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  1. A Micro-ethnographic Study of Big Data-Based Innovation in the Financial Services Sector: Governance, Ethics and Organisational Practices.Keren Naa Abeka Arthur & Richard Owen - 2019 - Journal of Business Ethics 160 (2):363-375.
    Our study considers the governance, ethics and operational challenges associated with the acquisition, manipulation and commodification of ‘big data’ in the financial services sector. To the best of our knowledge, there are no published studies describing empirical research undertaken within companies in this sector to understand how they are responding to such challenges: our field-based research is a significant initial contribution in this respect. We describe the results of a micro-ethnographic study undertaken in a small-to-medium-sized company developing disruptive, technology-related platforms (...)
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  • Why People Obey the Law.Tom R. Tyler - 1990 - Yale University Press.
    Tyler conducted a longitudinal study of 1,575 Chicago inhabitants to determine why people obey the law. His findings show that the law is obeyed primarily because people believe in respecting legitimate authority, not because they fear punishment. The author concludes that lawmakers and law enforcers would do much better to make legal systems worthy of respect than to try to instill fear of punishment.
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  • Big Data Ethics.Andrej Zwitter - 2014 - Big Data and Society 1 (2).
    The speed of development in Big Data and associated phenomena, such as social media, has surpassed the capacity of the average consumer to understand his or her actions and their knock-on effects. We are moving towards changes in how ethics has to be perceived: away from individual decisions with specific and knowable outcomes, towards actions by many unaware that they may have taken actions with unintended consequences for anyone. Responses will require a rethinking of ethical choices, the lack thereof and (...)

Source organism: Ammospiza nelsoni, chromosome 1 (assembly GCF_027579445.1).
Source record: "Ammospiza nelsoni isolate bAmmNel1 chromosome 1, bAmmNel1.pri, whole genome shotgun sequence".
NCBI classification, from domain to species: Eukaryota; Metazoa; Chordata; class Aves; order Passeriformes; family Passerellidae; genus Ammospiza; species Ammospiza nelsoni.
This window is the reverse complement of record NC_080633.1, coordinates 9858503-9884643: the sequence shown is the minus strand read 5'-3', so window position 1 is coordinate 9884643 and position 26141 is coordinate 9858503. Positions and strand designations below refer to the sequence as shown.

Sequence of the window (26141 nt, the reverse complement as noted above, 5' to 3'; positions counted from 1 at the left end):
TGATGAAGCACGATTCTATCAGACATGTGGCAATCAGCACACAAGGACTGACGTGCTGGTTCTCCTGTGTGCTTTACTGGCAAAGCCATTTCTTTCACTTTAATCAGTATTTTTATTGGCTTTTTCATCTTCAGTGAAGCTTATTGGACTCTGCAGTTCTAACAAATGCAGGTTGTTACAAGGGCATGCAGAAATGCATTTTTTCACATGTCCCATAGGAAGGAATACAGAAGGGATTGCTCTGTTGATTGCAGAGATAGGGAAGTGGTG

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  • From Human Resources to Human Rights: Impact Assessments for Hiring Algorithms.Josephine Yam & Joshua August Skorburg - 2021 - Ethics and Information Technology 23 (4):611-623.
    Over the years, companies have adopted hiring algorithms because they promise wider job candidate pools, lower recruitment costs and less human bias. Despite these promises, they also bring perils. Using them can inflict unintentional harms on individual human rights. These include the five human rights to work, equality and nondiscrimination, privacy, free expression and free association. Despite the human rights harms of hiring algorithms, the AI ethics literature has predominantly focused on abstract ethical principles. This is problematic for two reasons. (...)
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  • Big Data and Personalized Pricing.Etye Steinberg - 2019 - Business Ethics Quarterly 30 (1):97-117.
    ABSTRACT:Technological advances introduce the possibility that, in the future, firms will be able to use big-data analysis to discover and offer consumers their individual reservation price. This can generate some interesting benefits, such as a better state of affairs in terms of equality of both welfare and resources, as well as increased social welfare. However, these benefits are countered by considerations of relational equality. This article takes up the market-failures approach as its basis to demonstrate what is wrong with using (...)
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  • Algorithmic Governance: Developing a Research Agenda Through the Power of Collective Intelligence.Kalpana Shankar, Burkhard Schafer, Niall O'Brolchain, Maria Helen Murphy, John Morison, Su-Ming Khoo, Muki Haklay, Heike Felzmann, Aisling De Paor, Anthony Behan, Rónán Kennedy, Chris Noone, Michael J. Hogan & John Danaher - 2017 - Big Data and Society 4 (2).
    We are living in an algorithmic age where mathematics and computer science are coming together in powerful new ways to influence, shape and guide our behaviour and the governance of our societies. As these algorithmic governance structures proliferate, it is vital that we ensure their effectiveness and legitimacy. That is, we need to ensure that they are an effective means for achieving a legitimate policy goal that are also procedurally fair, open and unbiased. But how can we ensure that algorithmic (...)
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  • Mapping the Ethicality of Algorithmic Pricing: A Review of Dynamic and Personalized Pricing. [REVIEW]Peter Seele, Claus Dierksmeier, Reto Hofstetter & Mario D. Schultz - 2021 - Journal of Business Ethics 170 (4):697-719.